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I have read several interesting C#/F# comparisons here on stackoverflow. So, first of all, thanks to all contributors!

There is a lot of praise for F#, reasons for preferring C# are a little harder to come by. Anyway, I am still not sure which one to go for this small and simple "real world application": simulating a school of herring.

I don't know functional programming (yet), but from an OO perspective, some of the design seems straight forward: Make a Fish class, and derive these classes from it: Herring, Predator, Prey. Each should have properties such as position, direction and speed.

There will be a lot of traversing through collections: Every small time increment, each Fish-object will check its environemnt and update its actions.

I don't know yet if this will be CPU intensive enough that I will care about multi-processing, but maybe, so F# sounds good there.

I am sure I will be spending a lot of time on prototyping and exploring - I hear F# is good for that.

From what I have read, C# is better for GUI, but there will not be much of that. Plotting some curves would be nice, but I would prefer to send most of the results to an open Excel sheet, or to a database. Not sure how C# and F# differ regarding Excel/databases.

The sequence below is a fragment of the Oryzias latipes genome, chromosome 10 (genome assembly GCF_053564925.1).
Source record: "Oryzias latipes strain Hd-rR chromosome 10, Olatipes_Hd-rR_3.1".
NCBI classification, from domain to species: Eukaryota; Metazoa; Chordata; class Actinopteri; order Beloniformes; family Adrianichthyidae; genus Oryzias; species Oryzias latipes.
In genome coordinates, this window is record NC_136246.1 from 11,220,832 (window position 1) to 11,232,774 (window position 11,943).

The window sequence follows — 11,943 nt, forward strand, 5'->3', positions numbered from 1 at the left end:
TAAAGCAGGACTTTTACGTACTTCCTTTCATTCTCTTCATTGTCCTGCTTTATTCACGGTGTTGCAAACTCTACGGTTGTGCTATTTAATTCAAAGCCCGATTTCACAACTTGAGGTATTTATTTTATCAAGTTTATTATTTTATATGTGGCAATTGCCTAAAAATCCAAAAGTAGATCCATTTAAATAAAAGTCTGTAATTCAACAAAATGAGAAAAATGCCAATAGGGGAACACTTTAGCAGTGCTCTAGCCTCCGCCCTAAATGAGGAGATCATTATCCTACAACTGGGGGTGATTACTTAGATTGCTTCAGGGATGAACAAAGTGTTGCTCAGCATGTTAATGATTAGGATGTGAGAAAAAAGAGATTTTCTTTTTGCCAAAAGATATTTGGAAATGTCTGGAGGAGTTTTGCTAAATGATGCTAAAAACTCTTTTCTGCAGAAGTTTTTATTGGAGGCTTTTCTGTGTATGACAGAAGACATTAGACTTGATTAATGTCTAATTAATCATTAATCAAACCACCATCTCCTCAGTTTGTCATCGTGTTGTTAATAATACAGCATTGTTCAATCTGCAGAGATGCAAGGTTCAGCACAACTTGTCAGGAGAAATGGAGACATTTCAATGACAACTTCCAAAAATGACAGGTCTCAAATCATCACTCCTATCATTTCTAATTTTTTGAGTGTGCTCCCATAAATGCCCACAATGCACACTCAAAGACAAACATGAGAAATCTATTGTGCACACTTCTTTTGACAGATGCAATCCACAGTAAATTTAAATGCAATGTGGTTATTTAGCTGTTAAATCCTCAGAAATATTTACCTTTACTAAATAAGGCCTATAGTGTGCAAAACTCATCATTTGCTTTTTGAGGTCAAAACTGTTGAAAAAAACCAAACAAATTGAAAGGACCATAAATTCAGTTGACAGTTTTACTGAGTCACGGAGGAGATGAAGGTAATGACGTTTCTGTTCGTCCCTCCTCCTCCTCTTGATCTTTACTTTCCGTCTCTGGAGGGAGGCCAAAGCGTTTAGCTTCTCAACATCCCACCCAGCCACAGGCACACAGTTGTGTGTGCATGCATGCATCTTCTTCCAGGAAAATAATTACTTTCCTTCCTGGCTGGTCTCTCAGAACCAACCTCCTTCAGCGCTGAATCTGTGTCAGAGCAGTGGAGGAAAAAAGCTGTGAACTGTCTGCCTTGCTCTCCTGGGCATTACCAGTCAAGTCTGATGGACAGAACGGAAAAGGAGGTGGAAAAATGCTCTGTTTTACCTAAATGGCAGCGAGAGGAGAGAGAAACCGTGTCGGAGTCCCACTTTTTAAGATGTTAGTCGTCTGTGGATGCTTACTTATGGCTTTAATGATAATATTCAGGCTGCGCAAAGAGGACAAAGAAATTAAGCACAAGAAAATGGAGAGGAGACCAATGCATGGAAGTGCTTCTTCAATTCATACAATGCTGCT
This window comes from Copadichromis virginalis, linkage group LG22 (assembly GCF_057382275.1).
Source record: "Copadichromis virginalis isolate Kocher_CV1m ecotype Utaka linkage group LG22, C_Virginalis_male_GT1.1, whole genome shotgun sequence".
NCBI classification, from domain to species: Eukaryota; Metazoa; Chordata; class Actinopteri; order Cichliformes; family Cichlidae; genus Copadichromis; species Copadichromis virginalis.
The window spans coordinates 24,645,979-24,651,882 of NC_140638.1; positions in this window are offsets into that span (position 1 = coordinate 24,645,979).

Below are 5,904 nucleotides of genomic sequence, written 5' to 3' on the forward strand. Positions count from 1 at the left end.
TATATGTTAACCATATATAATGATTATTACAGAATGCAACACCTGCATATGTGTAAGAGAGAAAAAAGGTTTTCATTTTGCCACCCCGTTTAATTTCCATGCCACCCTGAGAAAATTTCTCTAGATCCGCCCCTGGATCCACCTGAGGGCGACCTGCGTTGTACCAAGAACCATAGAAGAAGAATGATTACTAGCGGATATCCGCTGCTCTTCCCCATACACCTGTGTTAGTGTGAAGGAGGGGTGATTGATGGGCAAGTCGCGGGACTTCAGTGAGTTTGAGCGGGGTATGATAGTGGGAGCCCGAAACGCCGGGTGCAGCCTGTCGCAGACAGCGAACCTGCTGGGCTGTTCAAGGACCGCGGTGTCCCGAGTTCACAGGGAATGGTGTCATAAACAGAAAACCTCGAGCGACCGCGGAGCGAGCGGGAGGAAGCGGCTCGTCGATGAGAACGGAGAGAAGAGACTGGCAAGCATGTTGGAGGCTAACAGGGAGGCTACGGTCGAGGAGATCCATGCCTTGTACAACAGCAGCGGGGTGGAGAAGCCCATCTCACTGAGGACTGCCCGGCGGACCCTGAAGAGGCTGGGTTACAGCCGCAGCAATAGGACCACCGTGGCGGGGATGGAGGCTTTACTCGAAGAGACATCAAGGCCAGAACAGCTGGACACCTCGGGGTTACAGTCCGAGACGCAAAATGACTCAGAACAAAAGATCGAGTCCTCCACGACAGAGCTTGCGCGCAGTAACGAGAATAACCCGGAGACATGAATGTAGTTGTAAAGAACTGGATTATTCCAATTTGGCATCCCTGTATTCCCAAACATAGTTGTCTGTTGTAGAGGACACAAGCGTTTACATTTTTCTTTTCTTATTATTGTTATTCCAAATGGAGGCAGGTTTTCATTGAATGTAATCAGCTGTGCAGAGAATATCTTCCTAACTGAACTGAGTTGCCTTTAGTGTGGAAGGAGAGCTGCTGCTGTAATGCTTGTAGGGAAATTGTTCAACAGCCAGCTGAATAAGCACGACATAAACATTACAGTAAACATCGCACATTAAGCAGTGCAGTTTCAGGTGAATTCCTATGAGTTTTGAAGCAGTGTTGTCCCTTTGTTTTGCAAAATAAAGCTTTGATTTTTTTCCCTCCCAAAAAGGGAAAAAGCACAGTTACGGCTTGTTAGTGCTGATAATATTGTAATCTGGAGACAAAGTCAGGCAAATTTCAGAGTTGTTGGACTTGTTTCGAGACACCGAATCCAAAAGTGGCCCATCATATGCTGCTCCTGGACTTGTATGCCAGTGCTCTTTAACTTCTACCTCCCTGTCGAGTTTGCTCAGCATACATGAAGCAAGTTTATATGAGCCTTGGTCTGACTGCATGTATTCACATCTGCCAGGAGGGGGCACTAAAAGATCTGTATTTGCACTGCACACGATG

Anyway, this project just seems so Object Oriented - could C# be better for this project despite the points in favour of F# mentioned above? Or??

Edit: Just wanted to say thanks for all the comments, very useful and interesting, hope it helps someone else too. One of the things I find interesting is that although F# is multi-paradigm, everyone seems to prefer C#'s approach to OO, despite for example this comparison. (Btw, I am going to learn F#.)

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Projects aren't object-oriented. Your mind is, because you don't have any other tools yet. Learn FP and you'll have a tool to think things in a different way. – Mauricio Scheffer Aug 23 '10 at 0:47
up vote 4 down vote accepted